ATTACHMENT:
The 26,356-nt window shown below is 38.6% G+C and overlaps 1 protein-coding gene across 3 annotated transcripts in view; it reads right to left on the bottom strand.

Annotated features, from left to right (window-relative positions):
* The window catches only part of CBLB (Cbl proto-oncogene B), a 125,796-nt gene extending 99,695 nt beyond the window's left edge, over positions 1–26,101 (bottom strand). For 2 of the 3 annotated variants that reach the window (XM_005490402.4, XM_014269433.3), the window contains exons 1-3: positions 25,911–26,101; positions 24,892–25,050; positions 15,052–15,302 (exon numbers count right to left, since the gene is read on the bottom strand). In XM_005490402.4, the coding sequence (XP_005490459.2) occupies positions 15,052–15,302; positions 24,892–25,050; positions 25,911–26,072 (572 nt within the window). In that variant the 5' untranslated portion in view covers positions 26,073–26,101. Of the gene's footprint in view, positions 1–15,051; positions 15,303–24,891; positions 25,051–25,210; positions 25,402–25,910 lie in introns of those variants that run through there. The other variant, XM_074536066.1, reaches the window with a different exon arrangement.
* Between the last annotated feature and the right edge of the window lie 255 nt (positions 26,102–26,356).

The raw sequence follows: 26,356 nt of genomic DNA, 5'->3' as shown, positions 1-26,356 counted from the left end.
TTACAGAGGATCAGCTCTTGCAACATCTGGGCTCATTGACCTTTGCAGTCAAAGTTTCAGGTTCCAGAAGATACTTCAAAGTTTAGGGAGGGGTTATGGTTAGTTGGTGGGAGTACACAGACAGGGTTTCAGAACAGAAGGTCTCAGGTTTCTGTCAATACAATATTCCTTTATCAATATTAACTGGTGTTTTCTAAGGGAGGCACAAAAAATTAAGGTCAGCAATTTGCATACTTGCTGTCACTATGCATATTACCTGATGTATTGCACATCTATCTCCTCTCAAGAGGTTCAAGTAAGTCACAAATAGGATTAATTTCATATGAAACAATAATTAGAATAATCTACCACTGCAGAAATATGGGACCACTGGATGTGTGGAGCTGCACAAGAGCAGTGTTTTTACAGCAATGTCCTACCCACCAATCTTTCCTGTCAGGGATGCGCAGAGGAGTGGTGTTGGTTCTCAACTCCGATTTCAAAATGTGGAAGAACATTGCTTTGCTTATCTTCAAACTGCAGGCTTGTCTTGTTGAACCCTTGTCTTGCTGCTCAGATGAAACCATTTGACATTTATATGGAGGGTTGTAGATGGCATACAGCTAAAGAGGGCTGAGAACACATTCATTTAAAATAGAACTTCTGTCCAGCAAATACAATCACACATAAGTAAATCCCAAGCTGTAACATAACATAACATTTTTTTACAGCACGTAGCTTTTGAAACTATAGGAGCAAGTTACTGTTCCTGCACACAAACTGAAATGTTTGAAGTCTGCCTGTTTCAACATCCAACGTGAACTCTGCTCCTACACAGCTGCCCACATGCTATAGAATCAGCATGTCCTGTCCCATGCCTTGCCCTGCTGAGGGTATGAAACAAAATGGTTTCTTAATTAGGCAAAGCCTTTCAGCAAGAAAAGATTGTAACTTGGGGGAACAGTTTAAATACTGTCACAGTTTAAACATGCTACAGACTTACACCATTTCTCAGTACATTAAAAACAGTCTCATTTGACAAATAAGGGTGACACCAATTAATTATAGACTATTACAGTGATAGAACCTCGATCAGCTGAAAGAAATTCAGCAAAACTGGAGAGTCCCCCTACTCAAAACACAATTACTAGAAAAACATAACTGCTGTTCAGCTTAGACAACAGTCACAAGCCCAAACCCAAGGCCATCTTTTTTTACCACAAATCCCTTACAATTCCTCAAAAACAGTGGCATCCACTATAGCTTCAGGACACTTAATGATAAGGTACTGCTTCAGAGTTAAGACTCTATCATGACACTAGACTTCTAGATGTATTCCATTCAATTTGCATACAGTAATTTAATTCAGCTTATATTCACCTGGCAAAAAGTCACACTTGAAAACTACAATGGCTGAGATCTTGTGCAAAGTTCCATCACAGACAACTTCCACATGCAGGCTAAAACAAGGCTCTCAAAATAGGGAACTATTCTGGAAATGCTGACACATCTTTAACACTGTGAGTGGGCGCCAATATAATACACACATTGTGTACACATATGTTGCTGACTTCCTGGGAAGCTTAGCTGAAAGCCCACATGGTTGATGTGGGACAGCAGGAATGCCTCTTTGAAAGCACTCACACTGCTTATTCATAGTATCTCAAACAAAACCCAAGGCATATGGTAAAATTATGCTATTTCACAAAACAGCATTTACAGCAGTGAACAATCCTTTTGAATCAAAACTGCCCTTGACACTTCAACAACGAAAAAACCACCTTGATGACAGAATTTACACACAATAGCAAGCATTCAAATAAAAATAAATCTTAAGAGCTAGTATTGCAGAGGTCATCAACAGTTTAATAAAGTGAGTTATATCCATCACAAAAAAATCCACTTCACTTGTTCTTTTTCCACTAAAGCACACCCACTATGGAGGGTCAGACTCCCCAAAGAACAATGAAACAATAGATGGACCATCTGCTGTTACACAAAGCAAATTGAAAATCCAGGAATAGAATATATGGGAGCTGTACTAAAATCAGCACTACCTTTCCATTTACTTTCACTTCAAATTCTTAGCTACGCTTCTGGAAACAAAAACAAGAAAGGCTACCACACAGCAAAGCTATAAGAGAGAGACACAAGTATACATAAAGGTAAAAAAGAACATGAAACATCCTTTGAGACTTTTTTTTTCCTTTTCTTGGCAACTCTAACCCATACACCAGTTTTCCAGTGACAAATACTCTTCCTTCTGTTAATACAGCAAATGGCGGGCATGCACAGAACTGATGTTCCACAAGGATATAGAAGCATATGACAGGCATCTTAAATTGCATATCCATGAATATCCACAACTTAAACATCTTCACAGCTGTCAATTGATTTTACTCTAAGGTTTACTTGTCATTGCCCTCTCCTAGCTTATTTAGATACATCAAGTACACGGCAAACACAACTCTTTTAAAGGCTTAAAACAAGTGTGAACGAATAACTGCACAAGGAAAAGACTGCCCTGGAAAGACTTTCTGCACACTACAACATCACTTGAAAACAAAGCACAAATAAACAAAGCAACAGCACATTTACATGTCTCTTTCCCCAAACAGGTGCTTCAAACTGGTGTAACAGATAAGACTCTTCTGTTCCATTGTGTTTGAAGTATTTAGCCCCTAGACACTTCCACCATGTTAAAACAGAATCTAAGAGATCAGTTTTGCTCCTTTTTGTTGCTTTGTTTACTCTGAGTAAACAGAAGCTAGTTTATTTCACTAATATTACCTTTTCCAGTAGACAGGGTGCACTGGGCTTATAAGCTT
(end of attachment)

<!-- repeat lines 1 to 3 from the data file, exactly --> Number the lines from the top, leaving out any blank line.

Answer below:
The 26,356-nt window shown below is 38.6% G+C and overlaps 1 protein-coding gene across 3 annotated transcripts in view; it reads right to left on the bottom strand.

Annotated features, from left to right (window-relative positions):
* The window catches only part of CBLB (Cbl proto-oncogene B), a 125,796-nt gene extending 99,695 nt beyond the window's left edge, over positions 1–26,101 (bottom strand). For 2 of the 3 annotated variants that reach the window (XM_005490402.4, XM_014269433.3), the window contains exons 1-3: positions 25,911–26,101; positions 24,892–25,050; positions 15,052–15,302 (exon numbers count right to left, since the gene is read on the bottom strand). In XM_005490402.4, the coding sequence (XP_005490459.2) occupies positions 15,052–15,302; positions 24,892–25,050; positions 25,911–26,072 (572 nt within the window). In that variant the 5' untranslated portion in view covers positions 26,073–26,101. Of the gene's footprint in view, positions 1–15,051; positions 15,303–24,891; positions 25,051–25,210; positions 25,402–25,910 lie in introns of those variants that run through there. The other variant, XM_074536066.1, reaches the window with a different exon arrangement.